The six concertos of Wq. 43 were composed in 1771, and the fourth concerto of the set, in C minor, was, according to the sleeve-note, the first four-movement piano concerto ever written, even though a mere 12 minutes or so long, and some 10 minutes shorter than the earlier three-movement concerto. The four movements follow on without a break, and, not only are the first, and fourth based on the same thematic material, but in the latter, Emanuel incorporates, in the solo part, themes from the second and third movements, too. While the initial thought of it being a four-movement piano concerto, the like of which was only ever really imitated by Brahms, in his Second Piano Concerto (1881), Emanuel’s experimental work really found its true soulmate in Liszt’s single-movement Piano Concerto No 2 (1855). The C minor Concerto is one of Emanuel’s shortest concertos, and opens with an Allegro assai, followed by a Poco adagio, then a Tempo di Minuetto – which in Brahms’s concerto became a tempestuous and impassioned Scherzo – with another Allegro assai to round things off. Not only is the C minor Concerto interesting from the aspect of internal design, Emanuel also adds two flutes, and one horn to the string ensemble heard elsewhere on the CD.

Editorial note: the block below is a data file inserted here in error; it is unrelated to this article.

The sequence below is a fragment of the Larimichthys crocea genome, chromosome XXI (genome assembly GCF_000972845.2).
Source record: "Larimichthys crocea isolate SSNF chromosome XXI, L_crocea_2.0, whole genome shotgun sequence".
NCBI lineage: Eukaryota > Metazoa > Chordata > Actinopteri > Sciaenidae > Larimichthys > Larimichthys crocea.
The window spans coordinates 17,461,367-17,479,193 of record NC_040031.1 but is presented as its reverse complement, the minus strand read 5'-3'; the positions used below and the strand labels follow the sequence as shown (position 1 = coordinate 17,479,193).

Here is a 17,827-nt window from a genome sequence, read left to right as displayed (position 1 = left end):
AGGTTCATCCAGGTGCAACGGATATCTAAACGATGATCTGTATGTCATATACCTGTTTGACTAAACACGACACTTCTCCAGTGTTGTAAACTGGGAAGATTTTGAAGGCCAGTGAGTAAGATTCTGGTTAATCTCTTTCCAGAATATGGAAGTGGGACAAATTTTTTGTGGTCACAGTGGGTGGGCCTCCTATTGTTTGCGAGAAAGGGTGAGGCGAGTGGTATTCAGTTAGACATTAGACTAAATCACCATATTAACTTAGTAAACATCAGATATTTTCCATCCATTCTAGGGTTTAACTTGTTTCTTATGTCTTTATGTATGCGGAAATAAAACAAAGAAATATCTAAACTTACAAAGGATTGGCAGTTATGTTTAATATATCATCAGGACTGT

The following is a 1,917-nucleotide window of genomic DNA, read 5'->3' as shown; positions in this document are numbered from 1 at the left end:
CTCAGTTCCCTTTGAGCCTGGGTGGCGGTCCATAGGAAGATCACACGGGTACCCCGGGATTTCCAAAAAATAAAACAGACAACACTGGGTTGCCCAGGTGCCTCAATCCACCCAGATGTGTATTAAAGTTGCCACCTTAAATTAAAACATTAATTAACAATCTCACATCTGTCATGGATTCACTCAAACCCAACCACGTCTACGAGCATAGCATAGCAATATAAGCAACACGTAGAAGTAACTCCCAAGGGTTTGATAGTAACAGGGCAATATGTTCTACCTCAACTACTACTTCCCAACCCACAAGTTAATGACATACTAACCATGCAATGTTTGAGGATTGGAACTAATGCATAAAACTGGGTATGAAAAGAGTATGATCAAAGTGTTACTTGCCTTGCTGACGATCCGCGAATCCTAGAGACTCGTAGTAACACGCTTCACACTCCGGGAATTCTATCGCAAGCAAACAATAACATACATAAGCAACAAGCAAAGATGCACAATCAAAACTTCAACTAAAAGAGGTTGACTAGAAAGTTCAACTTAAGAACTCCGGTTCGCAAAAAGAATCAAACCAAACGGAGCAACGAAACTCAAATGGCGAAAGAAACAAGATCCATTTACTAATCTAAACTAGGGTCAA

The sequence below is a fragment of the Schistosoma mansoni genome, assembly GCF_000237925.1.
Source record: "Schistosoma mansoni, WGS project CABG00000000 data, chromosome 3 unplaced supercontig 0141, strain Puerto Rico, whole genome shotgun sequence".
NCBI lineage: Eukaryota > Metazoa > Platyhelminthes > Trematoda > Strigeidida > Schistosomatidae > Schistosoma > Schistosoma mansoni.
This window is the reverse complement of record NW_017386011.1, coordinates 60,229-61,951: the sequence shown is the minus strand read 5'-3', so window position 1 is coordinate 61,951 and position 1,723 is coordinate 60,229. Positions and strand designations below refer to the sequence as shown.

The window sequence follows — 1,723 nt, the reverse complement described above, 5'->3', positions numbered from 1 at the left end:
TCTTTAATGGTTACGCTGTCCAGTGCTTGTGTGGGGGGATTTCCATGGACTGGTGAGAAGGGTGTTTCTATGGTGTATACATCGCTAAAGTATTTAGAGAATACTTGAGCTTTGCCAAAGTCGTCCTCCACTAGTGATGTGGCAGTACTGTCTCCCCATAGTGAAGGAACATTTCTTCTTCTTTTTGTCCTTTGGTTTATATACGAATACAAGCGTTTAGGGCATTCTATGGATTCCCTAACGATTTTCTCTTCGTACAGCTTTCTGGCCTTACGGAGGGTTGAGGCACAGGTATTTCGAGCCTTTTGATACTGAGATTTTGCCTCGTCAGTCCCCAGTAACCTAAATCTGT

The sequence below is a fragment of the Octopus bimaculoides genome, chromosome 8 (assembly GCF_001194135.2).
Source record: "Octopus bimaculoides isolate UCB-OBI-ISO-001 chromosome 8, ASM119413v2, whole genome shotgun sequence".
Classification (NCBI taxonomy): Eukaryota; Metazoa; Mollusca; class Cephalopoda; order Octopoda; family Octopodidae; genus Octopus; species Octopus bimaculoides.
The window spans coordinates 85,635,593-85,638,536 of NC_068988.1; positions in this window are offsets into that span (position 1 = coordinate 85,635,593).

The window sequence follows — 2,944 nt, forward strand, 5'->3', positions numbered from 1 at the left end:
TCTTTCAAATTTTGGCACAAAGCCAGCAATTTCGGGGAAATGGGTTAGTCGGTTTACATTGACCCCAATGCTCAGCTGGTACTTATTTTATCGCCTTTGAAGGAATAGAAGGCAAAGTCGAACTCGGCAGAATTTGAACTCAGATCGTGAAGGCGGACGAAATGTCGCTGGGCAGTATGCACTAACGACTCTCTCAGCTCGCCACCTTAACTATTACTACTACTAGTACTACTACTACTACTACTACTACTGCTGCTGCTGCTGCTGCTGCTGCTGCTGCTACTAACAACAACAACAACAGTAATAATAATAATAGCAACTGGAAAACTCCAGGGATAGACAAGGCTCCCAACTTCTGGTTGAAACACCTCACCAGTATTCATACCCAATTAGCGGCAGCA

The closing Concerto in E minor, Wq. 24, appeared some 20 years or so before the four-movement C minor example, in 1748. Its two outer movements are both marked Allegretto, and frame a slow middle movement, Largo, in which Emanuel once more includes his own short cadenza. The opening Allegretto has more of a Baroque feel to it, especially with its regular pulsing bass-line over which triplet, and dotted-rhythms patterns dominate the writing, virtually throughout the whole of its 7 minutes or so. The Largo is considerably more ornamented in the solo part, which again tends to look back, rather than forward in time. The cadenza, when it arrives just before the close, is nothing more than the merest lyrical comment on what has gone before. The triple-metre Finale, while using the similar rhythmic formula of patterns in dotted notes and triplets, could also be said to look forward to the period of Sturm und Drang, which was really in its heyday during the period 1770-1780. Again the solo part is heavily ornamented.